The house I grew up in was green. Not green like grass or pine trees, not seafoam or hunter or Kelly. No, my house was puke green. When I got a bit older, I started referring to it as the color of bile. I felt like that sounded more sophisticated.
The whole house was falling apart. There wasn’t a single room that wasn’t in need of repairs, though some areas were worse than others. The kitchen was a disaster, with the sink falling into the cabinet that was supposed to support it and a leak in the ceiling from the bathroom directly above. The basement took in water every time it rained. On a good day it was only up to my ankles and on a bad it was up to my knees, but every time something would go floating by while we bailed and I’d wonder why I’d thought I could store anything down there in the first place.
There’s more, but I won’t bore you with the details.
From the outside one might guess at the condition of the interior but could just as easily assume it wasn’t so bad. The house needed a paint job and some updating of the doors and windows, but it wasn’t unlike many of the older homes in the neighborhood.
When we sold the house, we were cited for the illegal wheelchair ramp my grandfather had installed so we could get my mother out every now and again. The ramp was too short and steep, a hazard really, and one frosty winter morning I fell off of the side with no railing and nearly broke my elbow. When it rains I can still feel that injury nearly 20 years later. It’s just one of the ways home has stayed with me long after I left.
The town inspector also slapped the garage with a bright orange sticker, officially marking it condemned. We joked that we were surprised that the whole house wasn’t slated for demolition. It wasn’t really a funny joke, but rather the kind we would make amongst ourselves to deflect from the sting and stigma associated with living as we did for so long.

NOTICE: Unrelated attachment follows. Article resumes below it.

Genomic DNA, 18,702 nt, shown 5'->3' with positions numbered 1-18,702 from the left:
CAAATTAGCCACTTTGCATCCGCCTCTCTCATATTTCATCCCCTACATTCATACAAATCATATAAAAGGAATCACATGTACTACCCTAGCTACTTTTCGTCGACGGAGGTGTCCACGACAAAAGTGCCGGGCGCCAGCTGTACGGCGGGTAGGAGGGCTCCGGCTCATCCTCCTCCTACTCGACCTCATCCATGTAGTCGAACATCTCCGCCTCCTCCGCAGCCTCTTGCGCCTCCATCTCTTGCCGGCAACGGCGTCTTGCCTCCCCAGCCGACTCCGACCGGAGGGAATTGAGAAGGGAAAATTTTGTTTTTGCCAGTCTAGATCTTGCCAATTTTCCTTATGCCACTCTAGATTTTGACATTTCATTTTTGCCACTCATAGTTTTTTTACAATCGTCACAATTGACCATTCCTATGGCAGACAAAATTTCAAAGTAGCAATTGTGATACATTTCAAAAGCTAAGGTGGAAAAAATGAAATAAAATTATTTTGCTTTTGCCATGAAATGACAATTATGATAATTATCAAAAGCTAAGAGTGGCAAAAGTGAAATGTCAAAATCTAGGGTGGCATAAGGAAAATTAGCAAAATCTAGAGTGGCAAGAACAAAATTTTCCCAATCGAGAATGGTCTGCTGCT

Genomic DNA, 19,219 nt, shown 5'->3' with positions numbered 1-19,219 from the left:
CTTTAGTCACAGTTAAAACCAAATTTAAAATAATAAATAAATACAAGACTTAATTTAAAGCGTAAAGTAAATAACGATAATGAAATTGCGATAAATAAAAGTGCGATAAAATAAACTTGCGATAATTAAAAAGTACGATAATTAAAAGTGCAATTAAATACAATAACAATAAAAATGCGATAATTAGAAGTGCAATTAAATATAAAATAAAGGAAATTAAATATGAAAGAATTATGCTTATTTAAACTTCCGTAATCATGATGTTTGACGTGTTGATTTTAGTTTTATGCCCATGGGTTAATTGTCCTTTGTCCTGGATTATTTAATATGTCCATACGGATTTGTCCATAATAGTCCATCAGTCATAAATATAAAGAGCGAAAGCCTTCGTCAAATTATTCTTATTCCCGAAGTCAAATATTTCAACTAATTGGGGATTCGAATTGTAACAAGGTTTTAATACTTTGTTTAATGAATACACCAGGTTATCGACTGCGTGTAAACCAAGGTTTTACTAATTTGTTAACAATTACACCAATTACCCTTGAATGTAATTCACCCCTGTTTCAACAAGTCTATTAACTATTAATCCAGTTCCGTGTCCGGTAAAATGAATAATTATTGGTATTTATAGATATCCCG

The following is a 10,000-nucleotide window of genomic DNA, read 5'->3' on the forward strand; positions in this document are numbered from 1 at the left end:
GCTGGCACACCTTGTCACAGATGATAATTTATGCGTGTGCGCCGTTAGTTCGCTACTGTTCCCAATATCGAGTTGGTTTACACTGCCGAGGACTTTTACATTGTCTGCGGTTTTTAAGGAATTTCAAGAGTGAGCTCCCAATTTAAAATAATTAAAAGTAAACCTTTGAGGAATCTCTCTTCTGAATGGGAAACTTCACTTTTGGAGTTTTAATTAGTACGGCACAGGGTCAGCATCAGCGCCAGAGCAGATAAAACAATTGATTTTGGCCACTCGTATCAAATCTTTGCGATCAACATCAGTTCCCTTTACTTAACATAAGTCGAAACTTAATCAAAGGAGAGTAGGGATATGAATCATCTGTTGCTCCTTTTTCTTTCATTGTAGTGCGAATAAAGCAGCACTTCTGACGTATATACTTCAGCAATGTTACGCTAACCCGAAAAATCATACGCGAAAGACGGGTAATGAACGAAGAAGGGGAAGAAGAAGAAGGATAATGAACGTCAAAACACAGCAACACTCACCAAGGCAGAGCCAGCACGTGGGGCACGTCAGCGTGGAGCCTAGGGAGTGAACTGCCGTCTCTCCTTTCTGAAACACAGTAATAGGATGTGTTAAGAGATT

Over the years I’ve had little occasion to drive by the home I grew up in. It wasn’t on my usual route and that was just fine. The house is situated on the corner of a dead end street and on the other end of that road is a parking lot for some offices. My dentist is in that office and sometimes after an appointment I’d walk to the far side of the lot and look down at the street that was the playground of my youth. I’d look at the houses my friends grew up in, the one where the man allegedly hung himself from the exterior second floor balcony, the house that caught fire and was rebuilt, the house whose number ended in 1/2, which I always found amusing. My old house isn’t visible from the parking lot but I know it’s there.
Lately I’ve driven through my neighborhood more frequently. Life takes me down that way and I look at the house from time to time, wondering what’s going on in there. It’s a tasteful yellow now, not too bright. There is a new front door and a new garage. The retaining wall on the east end of the property is still falling down, a throwback to the old days. Whoever lives there looks like they take care of the place.
Sometimes I think about going up and ringing the doorbell, asking if I can come in and see how things have changed like you see on TV. I don’t know if it’s owner occupied or if it’s being used as a rental. It’s been thirteen years since I’ve set foot inside and it’s possible the people who live there never knew what it was like back then. Of course, it’s equally possible the owner lives there and would know my past. Thinking about that stops me from approaching the house.
There’s little to be gained from seeing who lives there now, whether they are a happy family or miserable like we were. The structure may still be weary and battle-scarred from all that went on inside its walls. A morbid curiosity leaves me wondering, but my practical self knows that house is still haunted and some things are just better left alone.